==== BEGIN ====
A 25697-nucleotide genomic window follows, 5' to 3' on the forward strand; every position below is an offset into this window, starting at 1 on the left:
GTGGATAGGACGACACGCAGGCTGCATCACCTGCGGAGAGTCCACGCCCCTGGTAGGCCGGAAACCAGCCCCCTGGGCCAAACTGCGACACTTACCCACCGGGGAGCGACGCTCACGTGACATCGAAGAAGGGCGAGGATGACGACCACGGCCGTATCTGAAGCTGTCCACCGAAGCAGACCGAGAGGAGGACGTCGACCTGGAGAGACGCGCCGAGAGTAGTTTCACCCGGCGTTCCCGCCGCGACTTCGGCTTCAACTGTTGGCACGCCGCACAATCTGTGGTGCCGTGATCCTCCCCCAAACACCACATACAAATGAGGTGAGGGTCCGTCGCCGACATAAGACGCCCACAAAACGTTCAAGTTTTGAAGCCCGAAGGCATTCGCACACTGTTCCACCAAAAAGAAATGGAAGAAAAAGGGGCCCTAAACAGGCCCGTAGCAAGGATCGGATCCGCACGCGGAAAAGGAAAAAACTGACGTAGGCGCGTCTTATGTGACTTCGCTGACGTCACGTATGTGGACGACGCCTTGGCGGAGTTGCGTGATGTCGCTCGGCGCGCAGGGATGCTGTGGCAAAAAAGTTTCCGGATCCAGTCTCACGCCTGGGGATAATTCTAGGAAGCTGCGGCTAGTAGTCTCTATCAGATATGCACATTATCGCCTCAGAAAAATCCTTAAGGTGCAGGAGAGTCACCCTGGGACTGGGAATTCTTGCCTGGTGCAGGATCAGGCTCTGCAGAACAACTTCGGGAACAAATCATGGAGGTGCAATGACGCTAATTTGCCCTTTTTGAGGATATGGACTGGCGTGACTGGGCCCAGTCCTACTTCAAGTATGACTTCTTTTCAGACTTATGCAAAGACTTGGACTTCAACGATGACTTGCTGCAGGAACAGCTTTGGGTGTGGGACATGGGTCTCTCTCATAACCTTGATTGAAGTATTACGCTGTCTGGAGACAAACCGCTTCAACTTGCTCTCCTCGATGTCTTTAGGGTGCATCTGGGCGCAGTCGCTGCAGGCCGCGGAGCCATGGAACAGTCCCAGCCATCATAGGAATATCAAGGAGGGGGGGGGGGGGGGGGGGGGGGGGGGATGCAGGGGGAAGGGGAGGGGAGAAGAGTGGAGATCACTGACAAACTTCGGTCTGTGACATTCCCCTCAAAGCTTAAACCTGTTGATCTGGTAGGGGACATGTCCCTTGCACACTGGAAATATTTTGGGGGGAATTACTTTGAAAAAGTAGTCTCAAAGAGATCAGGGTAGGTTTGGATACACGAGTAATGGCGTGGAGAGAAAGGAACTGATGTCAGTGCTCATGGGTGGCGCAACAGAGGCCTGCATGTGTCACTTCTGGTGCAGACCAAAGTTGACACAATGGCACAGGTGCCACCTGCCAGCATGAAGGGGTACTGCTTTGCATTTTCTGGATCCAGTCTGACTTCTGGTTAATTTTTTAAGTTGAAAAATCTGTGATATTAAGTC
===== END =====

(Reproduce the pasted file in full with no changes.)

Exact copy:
A 25697-nucleotide genomic window follows, 5' to 3' on the forward strand; every position below is an offset into this window, starting at 1 on the left:
GTGGATAGGACGACACGCAGGCTGCATCACCTGCGGAGAGTCCACGCCCCTGGTAGGCCGGAAACCAGCCCCCTGGGCCAAACTGCGACACTTACCCACCGGGGAGCGACGCTCACGTGACATCGAAGAAGGGCGAGGATGACGACCACGGCCGTATCTGAAGCTGTCCACCGAAGCAGACCGAGAGGAGGACGTCGACCTGGAGAGACGCGCCGAGAGTAGTTTCACCCGGCGTTCCCGCCGCGACTTCGGCTTCAACTGTTGGCACGCCGCACAATCTGTGGTGCCGTGATCCTCCCCCAAACACCACATACAAATGAGGTGAGGGTCCGTCGCCGACATAAGACGCCCACAAAACGTTCAAGTTTTGAAGCCCGAAGGCATTCGCACACTGTTCCACCAAAAAGAAATGGAAGAAAAAGGGGCCCTAAACAGGCCCGTAGCAAGGATCGGATCCGCACGCGGAAAAGGAAAAAACTGACGTAGGCGCGTCTTATGTGACTTCGCTGACGTCACGTATGTGGACGACGCCTTGGCGGAGTTGCGTGATGTCGCTCGGCGCGCAGGGATGCTGTGGCAAAAAAGTTTCCGGATCCAGTCTCACGCCTGGGGATAATTCTAGGAAGCTGCGGCTAGTAGTCTCTATCAGATATGCACATTATCGCCTCAGAAAAATCCTTAAGGTGCAGGAGAGTCACCCTGGGACTGGGAATTCTTGCCTGGTGCAGGATCAGGCTCTGCAGAACAACTTCGGGAACAAATCATGGAGGTGCAATGACGCTAATTTGCCCTTTTTGAGGATATGGACTGGCGTGACTGGGCCCAGTCCTACTTCAAGTATGACTTCTTTTCAGACTTATGCAAAGACTTGGACTTCAACGATGACTTGCTGCAGGAACAGCTTTGGGTGTGGGACATGGGTCTCTCTCATAACCTTGATTGAAGTATTACGCTGTCTGGAGACAAACCGCTTCAACTTGCTCTCCTCGATGTCTTTAGGGTGCATCTGGGCGCAGTCGCTGCAGGCCGCGGAGCCATGGAACAGTCCCAGCCATCATAGGAATATCAAGGAGGGGGGGGGGGGGGGGGGGGGGGGGGGATGCAGGGGGAAGGGGAGGGGAGAAGAGTGGAGATCACTGACAAACTTCGGTCTGTGACATTCCCCTCAAAGCTTAAACCTGTTGATCTGGTAGGGGACATGTCCCTTGCACACTGGAAATATTTTGGGGGGAATTACTTTGAAAAAGTAGTCTCAAAGAGATCAGGGTAGGTTTGGATACACGAGTAATGGCGTGGAGAGAAAGGAACTGATGTCAGTGCTCATGGGTGGCGCAACAGAGGCCTGCATGTGTCACTTCTGGTGCAGACCAAAGTTGACACAATGGCACAGGTGCCACCTGCCAGCATGAAGGGGTACTGCTTTGCATTTTCTGGATCCAGTCTGACTTCTGGTTAATTTTTTAAGTTGAAAAATCTGTGATATTAAGTC